Two cities in Connecticut held gun buyback programs over the weekend, resulting in 179 being taken off the streets. But many question the effectiveness of such programs.
The Connecticut Mirror reports that 119 guns were collected in Hartford and another 60 in New Haven. Guns were exchanged for gift cards to Stop & Shop or Walmart.
"The success of events like these can be measured on more than one level," said New Haven police spokesman Dave Hartman. "The first is obvious -- 60 guns have been taken out of the picture no longer to pose a threat. And their destruction will see to that."
Hartman said even a gun that is collecting dust in an attic can become deadly.
"If you lawfully have a gun in your home, that doesn't mean it can't ultimately become a threat," Hartman said. "If your home is burglarized and the gun is stolen, then that gun floats from one criminal activity to another throughout the community. That's why it's important that we accept these guns from anyone, no questions asked."
However Hartman admits many have questioned the programs.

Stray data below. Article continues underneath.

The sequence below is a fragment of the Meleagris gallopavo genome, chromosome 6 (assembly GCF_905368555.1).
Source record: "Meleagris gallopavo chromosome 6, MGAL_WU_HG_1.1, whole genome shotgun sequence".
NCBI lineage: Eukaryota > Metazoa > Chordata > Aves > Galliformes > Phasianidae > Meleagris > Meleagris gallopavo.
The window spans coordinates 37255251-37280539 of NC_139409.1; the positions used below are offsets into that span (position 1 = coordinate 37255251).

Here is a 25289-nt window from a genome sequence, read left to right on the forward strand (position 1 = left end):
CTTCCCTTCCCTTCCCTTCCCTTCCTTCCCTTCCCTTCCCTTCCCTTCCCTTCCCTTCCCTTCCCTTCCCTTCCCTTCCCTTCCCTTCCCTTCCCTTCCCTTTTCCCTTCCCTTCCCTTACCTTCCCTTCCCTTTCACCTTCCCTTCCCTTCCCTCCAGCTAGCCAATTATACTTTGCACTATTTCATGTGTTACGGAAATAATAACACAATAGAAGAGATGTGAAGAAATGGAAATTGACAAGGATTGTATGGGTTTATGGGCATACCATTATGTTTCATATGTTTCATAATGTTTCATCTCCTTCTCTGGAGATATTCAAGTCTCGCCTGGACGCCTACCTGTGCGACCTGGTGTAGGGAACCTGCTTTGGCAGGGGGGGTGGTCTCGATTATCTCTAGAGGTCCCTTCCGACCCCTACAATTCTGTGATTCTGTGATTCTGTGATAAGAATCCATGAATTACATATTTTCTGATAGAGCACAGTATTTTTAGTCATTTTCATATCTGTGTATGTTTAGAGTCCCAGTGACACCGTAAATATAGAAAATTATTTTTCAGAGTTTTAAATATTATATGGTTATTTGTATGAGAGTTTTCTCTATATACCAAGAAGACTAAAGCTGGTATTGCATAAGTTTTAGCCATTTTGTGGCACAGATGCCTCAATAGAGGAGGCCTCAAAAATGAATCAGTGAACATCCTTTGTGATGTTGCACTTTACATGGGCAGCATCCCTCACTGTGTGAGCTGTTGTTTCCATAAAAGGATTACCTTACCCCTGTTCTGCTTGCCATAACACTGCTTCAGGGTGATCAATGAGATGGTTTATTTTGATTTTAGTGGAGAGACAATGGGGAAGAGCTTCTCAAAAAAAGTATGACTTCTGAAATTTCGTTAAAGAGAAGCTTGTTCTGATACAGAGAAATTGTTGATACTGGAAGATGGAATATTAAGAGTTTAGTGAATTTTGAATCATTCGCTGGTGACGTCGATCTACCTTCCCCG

"There have been skeptics that think programs such as this don't have as great of an impact as they really do," Hartman said.
Even the Justice Department is dubious, writing in a 2010 guide to police:
Evaluations have shown that gun buyback programs have no observable effect on either gun crime or gun-related injury rates. They do not directly target guns that are highly likely to be used in violence, and the characteristics of the guns collected reveal little overlap between crime guns and buyback guns.
Dr. Brendan Campbell, a pediatric surgeon who headed the Hartford program, said such buybacks "need to be expanded significantly in order to impact rates of firearm violence in a meaningful way."
In a report he co-authored, Campbell pointed out that in 2009 Connecticut buyback programs collected 167 guns. In the same year 91,602 guns were sold in the state.